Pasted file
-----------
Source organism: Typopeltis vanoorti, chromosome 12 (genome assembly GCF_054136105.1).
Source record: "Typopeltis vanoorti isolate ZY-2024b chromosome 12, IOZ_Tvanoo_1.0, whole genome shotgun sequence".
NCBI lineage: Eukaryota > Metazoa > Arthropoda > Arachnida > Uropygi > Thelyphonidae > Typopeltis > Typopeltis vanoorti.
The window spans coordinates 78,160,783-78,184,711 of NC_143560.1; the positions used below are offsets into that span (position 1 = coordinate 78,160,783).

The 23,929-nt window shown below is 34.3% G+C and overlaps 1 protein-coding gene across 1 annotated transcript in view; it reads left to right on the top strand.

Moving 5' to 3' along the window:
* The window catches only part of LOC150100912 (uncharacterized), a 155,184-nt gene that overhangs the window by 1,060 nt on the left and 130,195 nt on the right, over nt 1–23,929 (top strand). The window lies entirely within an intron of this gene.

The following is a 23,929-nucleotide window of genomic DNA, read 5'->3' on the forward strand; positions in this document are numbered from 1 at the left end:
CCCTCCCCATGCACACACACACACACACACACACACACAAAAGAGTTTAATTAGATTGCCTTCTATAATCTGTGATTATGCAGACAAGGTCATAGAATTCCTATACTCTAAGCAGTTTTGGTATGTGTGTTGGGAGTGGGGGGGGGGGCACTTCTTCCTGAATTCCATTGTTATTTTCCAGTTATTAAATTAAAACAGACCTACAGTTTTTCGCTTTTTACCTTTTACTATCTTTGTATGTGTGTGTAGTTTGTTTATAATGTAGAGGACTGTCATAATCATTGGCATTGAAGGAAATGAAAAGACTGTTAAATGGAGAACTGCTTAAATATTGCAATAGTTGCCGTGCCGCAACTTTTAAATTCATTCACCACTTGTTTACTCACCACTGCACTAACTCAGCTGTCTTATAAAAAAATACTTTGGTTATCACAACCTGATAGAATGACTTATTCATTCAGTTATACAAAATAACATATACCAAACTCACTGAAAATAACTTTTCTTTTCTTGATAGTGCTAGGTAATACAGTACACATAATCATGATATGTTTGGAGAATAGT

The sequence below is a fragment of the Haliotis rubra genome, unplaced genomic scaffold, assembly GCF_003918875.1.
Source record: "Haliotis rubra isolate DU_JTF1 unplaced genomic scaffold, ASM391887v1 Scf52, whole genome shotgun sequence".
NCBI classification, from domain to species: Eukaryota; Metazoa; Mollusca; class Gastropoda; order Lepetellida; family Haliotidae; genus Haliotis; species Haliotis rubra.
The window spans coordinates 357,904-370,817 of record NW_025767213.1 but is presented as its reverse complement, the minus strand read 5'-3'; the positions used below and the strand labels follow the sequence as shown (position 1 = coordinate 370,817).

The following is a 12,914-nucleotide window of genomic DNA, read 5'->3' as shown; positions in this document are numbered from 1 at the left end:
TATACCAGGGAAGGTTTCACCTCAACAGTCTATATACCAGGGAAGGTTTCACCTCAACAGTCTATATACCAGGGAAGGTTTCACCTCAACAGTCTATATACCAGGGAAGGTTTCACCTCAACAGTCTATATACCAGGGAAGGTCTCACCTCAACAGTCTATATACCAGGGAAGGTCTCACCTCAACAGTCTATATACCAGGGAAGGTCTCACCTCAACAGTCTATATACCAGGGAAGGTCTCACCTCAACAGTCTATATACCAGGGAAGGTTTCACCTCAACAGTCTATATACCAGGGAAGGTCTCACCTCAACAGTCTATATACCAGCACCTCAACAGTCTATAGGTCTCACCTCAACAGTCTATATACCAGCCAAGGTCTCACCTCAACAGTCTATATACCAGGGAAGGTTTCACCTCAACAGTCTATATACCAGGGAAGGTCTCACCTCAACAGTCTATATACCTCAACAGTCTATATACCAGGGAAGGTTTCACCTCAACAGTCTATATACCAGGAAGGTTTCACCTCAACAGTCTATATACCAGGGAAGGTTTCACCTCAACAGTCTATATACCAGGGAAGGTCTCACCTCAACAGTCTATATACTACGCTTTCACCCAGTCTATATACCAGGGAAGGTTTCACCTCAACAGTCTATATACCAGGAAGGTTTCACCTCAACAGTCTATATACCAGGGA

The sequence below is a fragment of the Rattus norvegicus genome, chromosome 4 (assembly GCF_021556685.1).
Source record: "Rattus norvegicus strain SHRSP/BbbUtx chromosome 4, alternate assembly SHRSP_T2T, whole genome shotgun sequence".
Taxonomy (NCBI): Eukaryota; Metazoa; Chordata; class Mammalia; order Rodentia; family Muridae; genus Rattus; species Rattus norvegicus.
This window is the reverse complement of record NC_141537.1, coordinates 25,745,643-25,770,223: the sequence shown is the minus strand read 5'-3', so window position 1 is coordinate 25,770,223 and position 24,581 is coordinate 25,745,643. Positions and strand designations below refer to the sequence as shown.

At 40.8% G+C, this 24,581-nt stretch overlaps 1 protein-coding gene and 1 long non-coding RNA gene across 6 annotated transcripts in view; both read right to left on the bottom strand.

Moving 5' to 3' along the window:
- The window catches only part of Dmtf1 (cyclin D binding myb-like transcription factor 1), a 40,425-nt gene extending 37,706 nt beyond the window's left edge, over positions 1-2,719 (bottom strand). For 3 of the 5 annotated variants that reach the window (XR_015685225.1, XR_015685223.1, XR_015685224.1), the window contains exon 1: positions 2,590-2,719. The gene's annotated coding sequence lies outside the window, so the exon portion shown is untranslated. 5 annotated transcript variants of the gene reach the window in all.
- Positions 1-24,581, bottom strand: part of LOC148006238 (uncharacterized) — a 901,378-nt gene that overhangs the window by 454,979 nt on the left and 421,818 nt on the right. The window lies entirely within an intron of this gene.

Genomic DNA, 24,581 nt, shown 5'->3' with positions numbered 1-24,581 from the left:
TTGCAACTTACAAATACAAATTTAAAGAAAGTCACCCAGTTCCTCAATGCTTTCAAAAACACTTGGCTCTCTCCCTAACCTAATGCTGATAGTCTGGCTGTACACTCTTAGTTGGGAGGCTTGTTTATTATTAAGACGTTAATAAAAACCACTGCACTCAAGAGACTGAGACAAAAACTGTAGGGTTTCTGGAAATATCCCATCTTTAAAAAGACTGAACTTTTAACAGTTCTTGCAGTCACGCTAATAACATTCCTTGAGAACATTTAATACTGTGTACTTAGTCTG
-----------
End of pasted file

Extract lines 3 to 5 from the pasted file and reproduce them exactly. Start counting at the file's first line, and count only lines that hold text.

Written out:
NCBI lineage: Eukaryota > Metazoa > Arthropoda > Arachnida > Uropygi > Thelyphonidae > Typopeltis > Typopeltis vanoorti.
The window spans coordinates 78,160,783-78,184,711 of NC_143560.1; the positions used below are offsets into that span (position 1 = coordinate 78,160,783).

The 23,929-nt window shown below is 34.3% G+C and overlaps 1 protein-coding gene across 1 annotated transcript in view; it reads left to right on the top strand.